Stew on This

Over eggs and coffee yesterday morning,  I had an interesting conversation about Esau’s stew. My friend Gary raised the question, “I wonder if Esau, being raised in a good, covenant home, bowed his head to give thanks for the very meal for which he exchanged his birthright?”

Yeah, and that led to the rich, young ruler who was rich because he was a good, covenant boy, and inherent in the covenant for those who kept the law was the provision of wealth. Where did he get his stuff? If you take God at His Word, then you’d have to say it came from Him. That’s what a covenant is: you hold your end of the bargain, I’ll do my part. The rich, young ruler’s shed was packed to the rafters with blessings. Yet those blessings became his undoing.

Then that led to other “stews” we slurp. Like America. It’s good to be living in the “land of the free and the home of the brave” I’ll grant you. Undoubtedly, God had much to do with people migrating here long ago, and the New World became fertile soil—centuries later—for an evangelistic push the likes of which the Old World had never seen. Some of heaven gleamed on these shores, perhaps…but heaven is not festooned with reds, whites and blues as a theme. Sorry.

America is not the “City on a Hill” Jesus referenced in His Sermon on the Hillside. This nation is not in view for 2 Chronicles 7:14. To say other is to promote nationalism, and that’s just stew. I mean, it’s good and yummy and all that, and we are indubitably the beneficiaries of faithful generations, but America—itself— is stew. It’s a rich young ruler’s portfolio.

And Esau died and in hell he lift up his eyes.

And the rich, young ruler—we would call him middle-aged (and religious)—blessed as he was, slumped away from eternal life Himself.

Don’t be a hater. I’m not saying I don’t enjoy the blessing of America. I just don’t mix stew with birthright.  I’ve never traveled outside the continental U.S. of A. and don’t think I’ve missed anything out there. I bet if I went overseas, I’d count the days until I could kiss the ground of my birth country.

Israel was blessed—by God—with meat in the wilderness but they soon became obsessed and meat stew ran out their nostrils and they choked on it. I’ll bet that stew “came back up” on Esau later that night and he regretted it forever. It probably smelled like something had crawled down his throat and died.

Some in the church are deceived by the “lie” that you can have both your stew and keep the birthright. You prayed a prayer a good while back? Did you say certain words? You asked Jesus to be your Savior? You remembered to say you believe in His death and resurrection? Oh, terrific, then! You are IN!

I have a friend who almost got up and left a recent Sunday service because the pastor actually said:

I know you won’t hear this anywhere else because other preachers don’t have the guts to say it, but I will. It doesn’t matter if you leave here today and get drunk, have an affair, kill someone or any other wicked sin. If you prayed a prayer to accept Christ, you will still go to heaven. That’s how secure you are.

The wealthy, middle-aged, church administrator asked Jesus: “Can I have You and my stuff?”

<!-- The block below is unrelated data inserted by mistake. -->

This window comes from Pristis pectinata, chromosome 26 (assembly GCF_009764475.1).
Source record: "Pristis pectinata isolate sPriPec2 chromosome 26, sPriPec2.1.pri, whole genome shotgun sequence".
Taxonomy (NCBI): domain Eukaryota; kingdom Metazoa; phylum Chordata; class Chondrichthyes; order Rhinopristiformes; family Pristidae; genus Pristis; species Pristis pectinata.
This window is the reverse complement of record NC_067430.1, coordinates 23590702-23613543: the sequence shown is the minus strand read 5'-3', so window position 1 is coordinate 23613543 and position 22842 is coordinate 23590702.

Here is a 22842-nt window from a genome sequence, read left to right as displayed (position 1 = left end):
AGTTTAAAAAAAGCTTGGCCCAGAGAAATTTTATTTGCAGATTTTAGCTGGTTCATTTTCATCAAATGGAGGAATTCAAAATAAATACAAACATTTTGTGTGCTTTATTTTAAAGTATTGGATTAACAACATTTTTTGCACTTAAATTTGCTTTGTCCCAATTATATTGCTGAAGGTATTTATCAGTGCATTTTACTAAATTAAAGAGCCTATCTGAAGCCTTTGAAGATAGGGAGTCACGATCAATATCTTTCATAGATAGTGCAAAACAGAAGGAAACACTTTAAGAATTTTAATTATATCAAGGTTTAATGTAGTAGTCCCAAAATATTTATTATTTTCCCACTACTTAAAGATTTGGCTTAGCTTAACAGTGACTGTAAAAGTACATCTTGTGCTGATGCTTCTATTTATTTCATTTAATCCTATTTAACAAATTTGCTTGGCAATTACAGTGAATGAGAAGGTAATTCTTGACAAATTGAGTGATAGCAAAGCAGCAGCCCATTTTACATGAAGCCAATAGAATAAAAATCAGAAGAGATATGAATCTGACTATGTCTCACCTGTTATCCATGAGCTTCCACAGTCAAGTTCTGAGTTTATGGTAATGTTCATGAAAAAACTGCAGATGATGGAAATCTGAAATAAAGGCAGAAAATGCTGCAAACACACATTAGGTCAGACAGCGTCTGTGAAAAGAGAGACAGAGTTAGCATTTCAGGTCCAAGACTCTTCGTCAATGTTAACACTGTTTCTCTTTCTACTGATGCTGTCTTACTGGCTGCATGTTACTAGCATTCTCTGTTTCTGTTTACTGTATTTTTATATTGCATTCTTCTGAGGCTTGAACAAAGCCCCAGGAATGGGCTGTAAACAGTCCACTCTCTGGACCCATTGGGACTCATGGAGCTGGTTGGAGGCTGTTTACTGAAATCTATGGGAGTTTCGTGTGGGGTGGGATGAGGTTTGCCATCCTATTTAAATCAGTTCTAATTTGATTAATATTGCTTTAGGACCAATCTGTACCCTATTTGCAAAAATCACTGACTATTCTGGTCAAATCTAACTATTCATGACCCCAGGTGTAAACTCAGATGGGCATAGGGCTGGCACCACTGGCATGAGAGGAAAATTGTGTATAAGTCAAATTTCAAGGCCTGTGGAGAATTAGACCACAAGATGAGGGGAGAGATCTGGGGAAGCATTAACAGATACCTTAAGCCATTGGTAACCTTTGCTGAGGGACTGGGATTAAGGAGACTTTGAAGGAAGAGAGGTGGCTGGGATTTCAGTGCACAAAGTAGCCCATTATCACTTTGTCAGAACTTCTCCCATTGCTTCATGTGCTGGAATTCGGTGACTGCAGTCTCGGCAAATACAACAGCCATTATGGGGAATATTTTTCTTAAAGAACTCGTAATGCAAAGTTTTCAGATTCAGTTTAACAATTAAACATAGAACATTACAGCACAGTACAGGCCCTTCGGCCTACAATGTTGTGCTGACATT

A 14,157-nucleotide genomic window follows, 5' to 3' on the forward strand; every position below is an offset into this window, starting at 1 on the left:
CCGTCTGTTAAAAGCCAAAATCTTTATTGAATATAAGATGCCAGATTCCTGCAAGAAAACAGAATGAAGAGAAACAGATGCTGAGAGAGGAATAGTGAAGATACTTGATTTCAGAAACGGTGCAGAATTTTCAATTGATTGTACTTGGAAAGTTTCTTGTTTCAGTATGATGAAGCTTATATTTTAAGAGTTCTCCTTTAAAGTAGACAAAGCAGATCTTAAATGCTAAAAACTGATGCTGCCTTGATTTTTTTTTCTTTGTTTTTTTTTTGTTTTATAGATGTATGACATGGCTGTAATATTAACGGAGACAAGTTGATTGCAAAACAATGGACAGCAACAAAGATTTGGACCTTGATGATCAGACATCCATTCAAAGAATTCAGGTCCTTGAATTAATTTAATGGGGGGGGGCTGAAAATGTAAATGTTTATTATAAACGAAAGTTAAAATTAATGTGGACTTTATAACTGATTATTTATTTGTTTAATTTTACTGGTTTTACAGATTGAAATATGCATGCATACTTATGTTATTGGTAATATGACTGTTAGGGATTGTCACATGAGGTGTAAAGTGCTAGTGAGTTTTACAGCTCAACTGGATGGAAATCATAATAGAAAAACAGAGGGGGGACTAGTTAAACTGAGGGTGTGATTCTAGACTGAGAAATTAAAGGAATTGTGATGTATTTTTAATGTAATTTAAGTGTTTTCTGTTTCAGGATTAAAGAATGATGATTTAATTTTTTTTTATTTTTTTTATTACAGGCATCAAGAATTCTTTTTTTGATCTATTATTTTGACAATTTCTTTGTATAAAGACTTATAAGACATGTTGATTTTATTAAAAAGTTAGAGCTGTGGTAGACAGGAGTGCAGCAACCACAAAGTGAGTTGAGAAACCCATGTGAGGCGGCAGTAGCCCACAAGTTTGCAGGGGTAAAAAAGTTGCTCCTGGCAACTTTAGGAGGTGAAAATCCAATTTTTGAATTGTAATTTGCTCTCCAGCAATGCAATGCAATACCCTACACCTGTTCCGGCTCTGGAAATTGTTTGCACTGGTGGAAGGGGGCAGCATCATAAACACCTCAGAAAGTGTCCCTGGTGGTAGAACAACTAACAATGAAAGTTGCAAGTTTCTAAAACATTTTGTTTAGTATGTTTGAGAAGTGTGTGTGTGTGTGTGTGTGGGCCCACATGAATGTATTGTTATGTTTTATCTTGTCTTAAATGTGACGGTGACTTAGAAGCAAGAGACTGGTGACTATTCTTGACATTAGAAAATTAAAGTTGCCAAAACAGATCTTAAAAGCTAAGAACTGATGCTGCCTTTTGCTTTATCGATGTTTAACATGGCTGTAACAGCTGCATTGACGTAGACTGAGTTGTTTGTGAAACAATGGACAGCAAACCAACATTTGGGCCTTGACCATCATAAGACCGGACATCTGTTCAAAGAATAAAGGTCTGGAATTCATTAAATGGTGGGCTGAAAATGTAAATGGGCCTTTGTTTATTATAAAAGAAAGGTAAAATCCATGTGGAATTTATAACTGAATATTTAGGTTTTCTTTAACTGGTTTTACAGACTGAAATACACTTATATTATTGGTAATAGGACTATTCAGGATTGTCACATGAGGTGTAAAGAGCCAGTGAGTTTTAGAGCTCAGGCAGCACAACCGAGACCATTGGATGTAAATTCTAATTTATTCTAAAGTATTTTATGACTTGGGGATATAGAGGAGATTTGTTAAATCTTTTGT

What King Jesus didn’t say in response was, “Is your pope catholic?”

He pretty much closed the discussion with “Can a camel go through a needle’s eye?”


4 thoughts on “Stew on This

  1. Preach it PREACHER! Yes and Amen!!


  2. Jerald Hill says:

    It’s so convenient, don’t you think? All we have to do is to go to a nearby church service (one time) and…ta ta…our eternity is secured. But what this preacher you mentioned in your blog didn’t talk about was all those commandments of Jesus that we are to follow. Hmmm…I do believe that Jesus really did say, “If you really do love me, then you’ll show it by being obedient to what I have said.” And what He said is cleary spelled out in that Book that we love to hate.
    Our US constitution reminds us that our Creator is the one who gave us this country where we can pursue “live, liberty and happiness.” I’m with you Scott…let’s be careful about making more of the stew than it really is….stew.


  3. I enjoyed reading the post today. Found it searching for “city on a hill” stuff.

    I think that we see things very much the same.

    Any chance that you have written anything else that would elucidate your contrast of stew and birthright?

    America’s blessings and prosperity are stew, which is a blessing from God? But should never be a substitute for God. Right?



    • pasturescott says:

      Nailed it, Dane!

      Yes sir, that is exactly right. I was horrified to think someone might read this and think I was dismissing God’s blessings over this blessed land. So glad by your response that it did not come across that way! Esau was indeed blessed: firstborn, raised in godly home to rich parentage, favored by his Dad, etc. I like very much how you succinctly summed it up in your last words. Offhand, I do not think I have extrapolated on this singular thought elsewhere, but the themes are constant in other posts. Perhaps I’ll do some looking and send you some links?

      SOOOO blessed by your visit and comment, Dane. You have blessed me and added greatly to this necessary discussion! God bless you richly, brother!


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